How to study for SAT 2 Writing?





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Discus: SAT/ACT Tests and Test Preparation: April 2004 Archive: How to study for SAT 2 Writing?
By Whtx (Whtx) on Friday, April 09, 2004 - 04:08 pm: Edit

Hi guys,

I'm starting to study by reading some of the prep books but they are so damn boring and some of the grammar stuff confuse me. If I can pick out 95% of the error from just reading the sentence, is there a need to fully understand what the book is saying about prepositional phrases and such?

P.S. Is this sentence right or wrong?
"About a million and a half dollars has been spent on repairing the road to Chatham."

By Kewlkiwi102 (Kewlkiwi102) on Friday, April 09, 2004 - 04:45 pm: Edit

Shouldn't it be "have been spent" because "dollars" is plural?

Oh, and Kaplan's book is really good. When you understand the fundamentals of grammar, you can understand what is wrong about each sentence. Grammar is boring, but not totally useless.

By Whtx (Whtx) on Friday, April 09, 2004 - 04:49 pm: Edit

Shouldn't it be "have been spent" because "dollars" is plural?

That was what I thought but then the Barron's book says the sentence is correct. What the hell?

By Eeeeyor (Eeeeyor) on Friday, April 09, 2004 - 04:56 pm: Edit

it's because the half a million dollars is considered to be spent all as one, not as half a million individual dollars, kinda confusing though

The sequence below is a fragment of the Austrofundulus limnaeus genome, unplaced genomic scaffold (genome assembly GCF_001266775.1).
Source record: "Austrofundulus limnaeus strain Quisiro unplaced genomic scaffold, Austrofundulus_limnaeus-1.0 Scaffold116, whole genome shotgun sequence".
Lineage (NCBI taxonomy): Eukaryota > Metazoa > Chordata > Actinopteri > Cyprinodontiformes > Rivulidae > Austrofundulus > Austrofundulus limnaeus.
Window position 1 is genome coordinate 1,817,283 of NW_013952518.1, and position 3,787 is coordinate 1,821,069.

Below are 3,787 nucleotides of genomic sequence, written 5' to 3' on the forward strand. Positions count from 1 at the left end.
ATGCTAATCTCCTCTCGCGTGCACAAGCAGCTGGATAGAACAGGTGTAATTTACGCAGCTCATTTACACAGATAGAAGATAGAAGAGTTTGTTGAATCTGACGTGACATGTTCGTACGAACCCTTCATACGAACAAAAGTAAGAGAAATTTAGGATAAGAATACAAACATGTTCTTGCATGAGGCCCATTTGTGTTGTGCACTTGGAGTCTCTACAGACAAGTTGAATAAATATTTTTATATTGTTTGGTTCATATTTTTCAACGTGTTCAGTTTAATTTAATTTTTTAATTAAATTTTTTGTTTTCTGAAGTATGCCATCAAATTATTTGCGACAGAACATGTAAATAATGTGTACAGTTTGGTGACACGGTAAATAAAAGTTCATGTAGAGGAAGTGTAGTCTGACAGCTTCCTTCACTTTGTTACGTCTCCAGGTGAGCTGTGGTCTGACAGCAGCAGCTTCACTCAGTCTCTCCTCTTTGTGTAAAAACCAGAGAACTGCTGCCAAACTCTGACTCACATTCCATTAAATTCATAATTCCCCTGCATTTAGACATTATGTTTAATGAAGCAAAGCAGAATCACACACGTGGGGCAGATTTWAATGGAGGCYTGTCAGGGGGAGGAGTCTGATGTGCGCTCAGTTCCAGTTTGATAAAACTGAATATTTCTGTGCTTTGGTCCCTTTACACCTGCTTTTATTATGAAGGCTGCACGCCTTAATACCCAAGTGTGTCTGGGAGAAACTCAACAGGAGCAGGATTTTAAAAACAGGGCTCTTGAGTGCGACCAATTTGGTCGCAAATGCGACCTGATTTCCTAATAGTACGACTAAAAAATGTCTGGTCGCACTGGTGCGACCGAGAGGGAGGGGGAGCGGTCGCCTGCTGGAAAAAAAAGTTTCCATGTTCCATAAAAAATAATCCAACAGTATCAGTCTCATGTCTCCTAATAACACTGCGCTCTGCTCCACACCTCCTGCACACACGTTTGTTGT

By Kewlkiwi102 (Kewlkiwi102) on Friday, April 09, 2004 - 04:56 pm: Edit

Hm....maybe... b/c it says "A million"?
Oooohhh wait a sec, I get it.
Ok, here goes. You wouldn't say "A hundred dollars ARE a lot of money" you would say "a hundred dollars IS a lot of money."
So maybe when talking about an amount of money, it is considered a single thing?

Any gammar experts out there! Explain please!

By Eeeeyor (Eeeeyor) on Friday, April 09, 2004 - 04:58 pm: Edit

i have a question too, what's the error in this sentence:

The principal was aggravated by the students' deceision to protest during Parents' Weekend.

By Yoyomama04 (Yoyomama04) on Friday, April 09, 2004 - 05:01 pm: Edit

The only thing wrong with that second sentence is the typo in "decision". It's a passive sentence, but not grammatically incorrect.

By Eeeeyor (Eeeeyor) on Friday, April 09, 2004 - 05:03 pm: Edit

oops about the "deceision" thing, but in the prep book it says there is something wrong with "aggravated". do you think the book is wrong??

By Kewlkiwi102 (Kewlkiwi102) on Friday, April 09, 2004 - 06:13 pm: Edit

Ahh! I rememeber this! You cannot aggravate a person, becuase aggravate means "to make worse", you can only aggravate a condition etc. So you would have to use "annoyed". (how you would know that without having seen that specific example, I dunno...).

The book is right. :) Which is that one BTW?
English grammar=totally stupid :)

~Kiwi

By Eeeeyor (Eeeeyor) on Friday, April 09, 2004 - 11:38 pm: Edit

oooo, thanx alot kiwi!!


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